transformers: python311Packages.transformers (python3.11-transformers-4.42.3)
pytorch: python311Packages.pytorch-bin (python3.11-torch-2.2.2)

You can now pass the following commands to the built-in Python interpreter, generating an image:

% python3
>>> import torch
>>> from diffusers import StableDiffusionPipeline
>>> pipe = StableDiffusionPipeline.from\_pretrained(
   "runwayml/stable-diffusion-v1-5", torch\_dtype=torch.float16)
[this takes a while]
>>> pipe = pipe.to("cuda") # or "mps" on mac, or leave out for cpu
>>> image = pipe("a smiling brittany spaniel puppy").images[0]
>>> image.save("smiling-brittany-spaniel-puppy.png")

But no one should have to interact with a Python interpreter to generate images, right?! Happily, Ross built a script into FLAIM that does this for us. You can call it with the alias genimg, passing your prompt—enclosed in quotes—as part of the command.

flox [flox/flaim (remote)] daedalus@ethos:~/dev$ genimg \
  "public domain steamboat willie letting his freak flag fly"

FLAIM is by no means a one-trick pony.

If you need a Python package that isn’t already built into it—and there’s a high likelihood of this!—you can add it to requirements.txt:

daedalus@ethos:~/dev/myproject$ mkdir myproject && cd myproject
daedalus@ethos:~/dev/myproject$ echo "imgcat" > requirements.txt
daedalus@ethos:~/dev/myproject$ echo "click" >> requirements.txt
daedalus@ethos:~/dev/myproject$ flox activate -r flox/flaim
flox [flox/flaim (remote)] daedalus@ethos:~/dev/myproject$

Note: If you do create a requirements.txt file, you end up with a flaim-venv virtual environment in the directory where you activated FLAIM. This means you can activate FLAIM in different projects, even if they have different dependency requirements.


That’s basically it. But wait! There’s one more thing: Even though we built FLAIM for you, you could almost as easily Build Your Own AI Modeling (BYOAIM) environment. After all, one of the neatest things about Flox is that it’s simple to use and has just a few commands.

Another neat thing is how Flox borrows from Nix to give you a declarative way of managing and versioning software. A manifest.toml file defines which versions of which packages are installed in your environment. Creating a Flox environment is as easy as adding the names of packages to the [install] section of this file, which is nested in the ./.flox/env folder inside your project directory.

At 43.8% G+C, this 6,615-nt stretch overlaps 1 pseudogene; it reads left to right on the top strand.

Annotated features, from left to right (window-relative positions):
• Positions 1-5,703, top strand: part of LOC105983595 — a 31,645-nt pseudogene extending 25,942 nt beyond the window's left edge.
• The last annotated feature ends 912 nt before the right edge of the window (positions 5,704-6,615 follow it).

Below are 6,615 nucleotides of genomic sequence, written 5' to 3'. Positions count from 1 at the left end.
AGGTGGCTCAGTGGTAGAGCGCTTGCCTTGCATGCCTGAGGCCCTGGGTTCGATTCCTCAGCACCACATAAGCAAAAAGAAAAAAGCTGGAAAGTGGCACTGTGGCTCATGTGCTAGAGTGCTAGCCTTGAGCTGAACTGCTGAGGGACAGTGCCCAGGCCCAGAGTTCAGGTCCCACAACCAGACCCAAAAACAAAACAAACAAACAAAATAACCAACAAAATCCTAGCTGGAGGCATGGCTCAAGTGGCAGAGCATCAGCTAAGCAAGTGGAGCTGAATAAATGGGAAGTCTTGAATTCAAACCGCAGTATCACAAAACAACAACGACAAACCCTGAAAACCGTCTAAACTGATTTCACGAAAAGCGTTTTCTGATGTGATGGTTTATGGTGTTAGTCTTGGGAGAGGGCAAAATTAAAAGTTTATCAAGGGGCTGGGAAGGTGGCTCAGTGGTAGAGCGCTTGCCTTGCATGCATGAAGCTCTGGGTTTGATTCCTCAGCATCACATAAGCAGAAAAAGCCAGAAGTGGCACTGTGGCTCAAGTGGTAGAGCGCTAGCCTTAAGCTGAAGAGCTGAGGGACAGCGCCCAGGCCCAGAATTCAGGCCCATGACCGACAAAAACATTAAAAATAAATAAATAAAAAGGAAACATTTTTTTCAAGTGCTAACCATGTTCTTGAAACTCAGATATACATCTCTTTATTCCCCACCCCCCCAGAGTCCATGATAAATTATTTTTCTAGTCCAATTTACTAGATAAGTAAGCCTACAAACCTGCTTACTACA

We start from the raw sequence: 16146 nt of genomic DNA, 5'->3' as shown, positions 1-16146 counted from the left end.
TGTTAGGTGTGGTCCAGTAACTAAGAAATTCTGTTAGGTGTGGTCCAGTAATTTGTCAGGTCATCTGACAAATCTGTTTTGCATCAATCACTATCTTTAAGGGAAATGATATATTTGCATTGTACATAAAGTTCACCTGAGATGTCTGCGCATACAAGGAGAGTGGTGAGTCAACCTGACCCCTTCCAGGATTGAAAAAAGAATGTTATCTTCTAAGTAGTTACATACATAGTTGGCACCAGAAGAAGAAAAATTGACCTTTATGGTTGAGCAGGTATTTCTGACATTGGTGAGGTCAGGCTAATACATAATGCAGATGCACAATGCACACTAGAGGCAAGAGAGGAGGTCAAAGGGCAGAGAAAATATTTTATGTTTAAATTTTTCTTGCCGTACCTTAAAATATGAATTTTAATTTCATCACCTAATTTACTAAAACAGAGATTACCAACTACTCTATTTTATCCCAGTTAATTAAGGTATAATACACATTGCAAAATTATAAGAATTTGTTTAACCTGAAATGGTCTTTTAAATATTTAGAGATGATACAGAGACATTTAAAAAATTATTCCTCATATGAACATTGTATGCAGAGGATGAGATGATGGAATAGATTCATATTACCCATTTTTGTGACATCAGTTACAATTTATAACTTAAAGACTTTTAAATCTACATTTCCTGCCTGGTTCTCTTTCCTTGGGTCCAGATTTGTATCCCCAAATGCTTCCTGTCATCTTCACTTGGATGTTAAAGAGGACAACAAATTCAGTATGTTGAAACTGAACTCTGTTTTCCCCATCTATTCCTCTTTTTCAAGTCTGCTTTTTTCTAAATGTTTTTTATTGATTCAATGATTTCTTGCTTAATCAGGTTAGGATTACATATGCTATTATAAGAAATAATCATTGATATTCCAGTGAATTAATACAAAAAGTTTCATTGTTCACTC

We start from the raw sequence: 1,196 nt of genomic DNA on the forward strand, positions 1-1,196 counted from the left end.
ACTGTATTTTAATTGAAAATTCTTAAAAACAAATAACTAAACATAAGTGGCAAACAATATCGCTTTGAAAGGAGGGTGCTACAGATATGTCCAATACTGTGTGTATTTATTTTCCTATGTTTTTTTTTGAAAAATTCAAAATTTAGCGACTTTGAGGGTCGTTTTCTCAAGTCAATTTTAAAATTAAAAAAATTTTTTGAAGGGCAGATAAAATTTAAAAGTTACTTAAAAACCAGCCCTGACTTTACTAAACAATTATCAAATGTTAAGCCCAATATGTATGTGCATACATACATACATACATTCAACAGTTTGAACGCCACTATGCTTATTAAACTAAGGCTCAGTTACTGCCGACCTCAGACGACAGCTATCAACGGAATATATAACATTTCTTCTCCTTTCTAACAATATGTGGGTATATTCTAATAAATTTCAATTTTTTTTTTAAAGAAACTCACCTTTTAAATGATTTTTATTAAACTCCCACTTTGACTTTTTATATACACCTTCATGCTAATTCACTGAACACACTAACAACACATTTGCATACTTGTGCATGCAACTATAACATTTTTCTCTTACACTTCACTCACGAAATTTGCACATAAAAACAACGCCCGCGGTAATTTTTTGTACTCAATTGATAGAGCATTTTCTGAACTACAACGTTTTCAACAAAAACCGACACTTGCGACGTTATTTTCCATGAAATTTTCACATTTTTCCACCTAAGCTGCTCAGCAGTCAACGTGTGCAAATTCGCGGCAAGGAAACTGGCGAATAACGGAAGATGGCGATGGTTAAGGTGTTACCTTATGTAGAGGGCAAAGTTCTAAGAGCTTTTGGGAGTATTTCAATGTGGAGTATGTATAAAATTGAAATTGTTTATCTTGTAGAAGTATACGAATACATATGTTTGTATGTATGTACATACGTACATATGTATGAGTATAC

For example, to BYOAIM, all you’ve got to do is type

flox init

in your project’s directory and copy the following (from FLAIM) package and version information into your manifest.toml file.

pytorch.pkg-path = "python311Packages.pytorch-bin"
pytorch.version = "python3.11-torch-2.2.2"
pytorch.pkg-group = "torch"
accelerate.pkg-path = "python311Packages.accelerate"
accelerate.version = "python3.11-accelerate-0.30.0"
accelerate.pkg-group = "pkgs"
transformers.pkg-path = "python311Packages.transformers"
transformers.version = "python3.11-transformers-4.42.3"
transformers.pkg-group = "pkgs"
sentencepiece.pkg-path = "python311Packages.sentencepiece"
sentencepiece.version = "python3.11-sentencepiece-0.2.0"
sentencepiece.pkg-group = "pkgs"
diffusers.pkg-path = "python311Packages.diffusers"
diffusers.version = "python3.11-diffusers-0.29.0"
diffusers.pkg-group = "pkgs"

To customize your BYOAIM environment, just add environment variables, hooks, aliases, and other stuff (including functions and complete code blocks!) to the [vars], [hook], and [profile] sections of your manifest.toml.

Mic drop: Reproducible software development made simple

You’ve probably been frustrated with how difficult it is to build and deploy GenAI solutions, mainly because you can’t guarantee that they’ll work on your teammates’ systems, in CI, or in prod.

So maybe they still seem more like toys than useful tools to you.

But it’s time to rethink this. Flox gives you a way to ensure reproducibility and platform-optimized performance across the SDLC, whether you’re building collaboratively, pushing to CI, or deploying to prod. You can easily put Flox environments into containers, or you can (just as easily) build containers using Flox environments.

FLAIM is the latest example of this. We’ve also created a portable, reproducible, GPU-accelerated Flox environment for Ollama, which lets you run dozens of open-source LLMs. We’ve shipped environments that showcase how easy it is to access applications and services—like Jupyter Notebook—in portable, reproducible ways.

All of this without using containers, while also taking full advantage of available hardware and operating system affordances.

Sound too good to be true? Download Flox and take FLAIM for a test-drive! And think about whether you have any projects where Flox can help you build and ship faster - with a catalog containing more than 1 million package and version combinations, the possibilities are endless!